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• • • Being a journal by artist and designer John Coulthart, cataloguing interests, obsessions and passing enthusiasms.


 

Reasons To Be Cheerful, part 3: A Barney Bubbles exclusive

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Or why Barney Bubbles rules… The Rumour were a Seventies band I never had any interest in, being part of the Stiff Records’ pub rock axis along with Nick Lowe and others; not weird or noisy enough for petulant moi. This is a shame since the Barney Bubbles design for their albums shows him at the pinnacle of his powers with an integrated, multi-media approach to packaging and advertising.

The pictures and text here have been very generously supplied by Paul Gorman whose BB monograph, Reasons To Be Cheerful: The Life & Work Of Barney Bubbles, is now on sale. This is an expanded extract from part of the book with the NME ad and Vinyl Factory graphic being exclusives to this posting. If you need to know why we keep raving about the man, simply scroll on down, bearing in mind that this was only a clutch of releases from a single band. Barney was pulling together work like this all the time for a host of different artists.

For more BB goodness there’s my original, sprawling post, further samples from Paul’s book at his site and also David Will’s blog which features all manner of rare historical material, including a feature about the Brian Griffin book referred to below.

Over to Paul…

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An important yet overlooked Barney Bubbles design project of the post-punk period sprang from an unlikely source: the album with the unprepossessing title Frogs Krauts Clogs And Sprouts, released by Graham Parker’s backing band The Rumour in March 1979.

The pre-PC name took its cue from the album track Euro. Bubbles chose a less prosaic route in realising a remarkable and thematically-linked design package predicated on the ceremony and colour schemes of EEC officialdom. This was very much in the news in 1979, ahead of the first European elections held that summer.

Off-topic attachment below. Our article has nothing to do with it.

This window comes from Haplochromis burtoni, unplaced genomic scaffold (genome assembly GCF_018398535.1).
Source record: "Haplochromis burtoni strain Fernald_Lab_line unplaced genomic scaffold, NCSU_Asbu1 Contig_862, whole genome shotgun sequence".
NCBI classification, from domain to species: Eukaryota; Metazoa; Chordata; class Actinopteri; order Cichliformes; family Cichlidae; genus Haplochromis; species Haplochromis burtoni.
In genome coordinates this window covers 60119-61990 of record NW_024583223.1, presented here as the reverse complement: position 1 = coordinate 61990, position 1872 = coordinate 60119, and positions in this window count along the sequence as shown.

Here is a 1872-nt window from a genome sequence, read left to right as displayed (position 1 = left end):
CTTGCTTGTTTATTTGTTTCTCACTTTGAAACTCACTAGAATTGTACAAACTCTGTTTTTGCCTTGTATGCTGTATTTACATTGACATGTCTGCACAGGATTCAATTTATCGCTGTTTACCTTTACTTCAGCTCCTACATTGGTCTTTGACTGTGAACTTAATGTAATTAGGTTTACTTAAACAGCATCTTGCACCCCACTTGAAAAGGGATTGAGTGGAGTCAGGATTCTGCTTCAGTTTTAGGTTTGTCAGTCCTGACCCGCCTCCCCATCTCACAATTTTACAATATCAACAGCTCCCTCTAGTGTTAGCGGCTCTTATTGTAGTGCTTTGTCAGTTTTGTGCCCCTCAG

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The result of a collaboration with Brian Griffin, this exercise in graphic and photographic abstraction is trademark Bubbles, in that it also draws in a range of coded references from heraldic and numeric to political and astrological.

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Bubbles’ practice when working with photographers was to art-direct, but it is a mark of his respect for Griffin that he did not involve himself in the shoots; for this cover he gave over the entire floor of his Old Street warehouse studio and left Griffin to his own devices.

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Griffin says that he “constructed a sculpture” using one of his regular models, Charles Woods. Rigidly posed behind velvet ropes and set against the national flags of the countries indicated by the title (France, Belgium, the Netherlands, Germany with the addition of the UK), Woods presents a soil sampler to the viewer.

“My idea was that Charles had plunged it into the earth and – like the grades of coloured sand I got in glass phials as a kid on holiday in the Isle Of Wight – produced a cross-section of the national colours,” says Griffin.

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Obliterating the band’s pub rock scene roots (some of the members had been close to Bubbles for several years as part of Brinsley Schwarz), the angular band logo is constructed from straight lines and curves, further developing the symbols Bubbles provided for Griffin’s book of the previous year, Copyright 1978 (above).

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In Blissful Company album booklet.

Bubbles’ bespoke record label features the logo with the label copy enlivened by ellipses. These, which recur in Bubbles’ record sleeve designs, made their appearance on his very first, In Blissful Company by Quintessence (1969).

A graphic of five spear-points, which is repeated in variation across the campaign, bursts forth from the album title on the cover, simultaneously evoking an aerial display at an official occasion and the tips of the flag banners.